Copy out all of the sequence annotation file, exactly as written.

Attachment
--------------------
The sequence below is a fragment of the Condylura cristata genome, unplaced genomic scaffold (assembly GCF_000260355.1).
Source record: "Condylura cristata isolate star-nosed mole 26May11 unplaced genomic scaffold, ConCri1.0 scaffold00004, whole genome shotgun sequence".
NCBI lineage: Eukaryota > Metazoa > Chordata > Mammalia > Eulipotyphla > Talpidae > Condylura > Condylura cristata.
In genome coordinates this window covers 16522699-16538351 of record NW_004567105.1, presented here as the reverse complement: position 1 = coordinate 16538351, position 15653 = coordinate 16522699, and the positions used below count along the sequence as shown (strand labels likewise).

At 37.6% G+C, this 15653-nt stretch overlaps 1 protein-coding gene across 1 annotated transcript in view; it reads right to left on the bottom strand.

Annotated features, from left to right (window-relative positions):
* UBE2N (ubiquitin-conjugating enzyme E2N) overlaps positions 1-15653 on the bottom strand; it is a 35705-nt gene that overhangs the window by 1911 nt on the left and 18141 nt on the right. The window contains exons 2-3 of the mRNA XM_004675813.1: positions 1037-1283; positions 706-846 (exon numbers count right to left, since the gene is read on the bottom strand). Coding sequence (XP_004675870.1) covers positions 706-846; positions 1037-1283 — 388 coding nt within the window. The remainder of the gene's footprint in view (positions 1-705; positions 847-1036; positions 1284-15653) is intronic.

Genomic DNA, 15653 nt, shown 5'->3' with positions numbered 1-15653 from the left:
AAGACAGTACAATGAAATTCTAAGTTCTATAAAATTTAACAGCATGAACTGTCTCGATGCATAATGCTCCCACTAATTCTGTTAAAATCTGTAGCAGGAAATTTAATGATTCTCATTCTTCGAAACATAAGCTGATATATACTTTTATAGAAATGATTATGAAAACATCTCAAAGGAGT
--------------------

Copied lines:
The sequence below is a fragment of the Condylura cristata genome, unplaced genomic scaffold (assembly GCF_000260355.1).
Source record: "Condylura cristata isolate star-nosed mole 26May11 unplaced genomic scaffold, ConCri1.0 scaffold00004, whole genome shotgun sequence".
NCBI lineage: Eukaryota > Metazoa > Chordata > Mammalia > Eulipotyphla > Talpidae > Condylura > Condylura cristata.
In genome coordinates this window covers 16522699-16538351 of record NW_004567105.1, presented here as the reverse complement: position 1 = coordinate 16538351, position 15653 = coordinate 16522699, and the positions used below count along the sequence as shown (strand labels likewise).

At 37.6% G+C, this 15653-nt stretch overlaps 1 protein-coding gene across 1 annotated transcript in view; it reads right to left on the bottom strand.

Annotated features, from left to right (window-relative positions):
* UBE2N (ubiquitin-conjugating enzyme E2N) overlaps positions 1-15653 on the bottom strand; it is a 35705-nt gene that overhangs the window by 1911 nt on the left and 18141 nt on the right. The window contains exons 2-3 of the mRNA XM_004675813.1: positions 1037-1283; positions 706-846 (exon numbers count right to left, since the gene is read on the bottom strand). Coding sequence (XP_004675870.1) covers positions 706-846; positions 1037-1283 — 388 coding nt within the window. The remainder of the gene's footprint in view (positions 1-705; positions 847-1036; positions 1284-15653) is intronic.

Genomic DNA, 15653 nt, shown 5'->3' with positions numbered 1-15653 from the left:
AAGACAGTACAATGAAATTCTAAGTTCTATAAAATTTAACAGCATGAACTGTCTCGATGCATAATGCTCCCACTAATTCTGTTAAAATCTGTAGCAGGAAATTTAATGATTCTCATTCTTCGAAACATAAGCTGATATATACTTTTATAGAAATGATTATGAAAACATCTCAAAGGAGT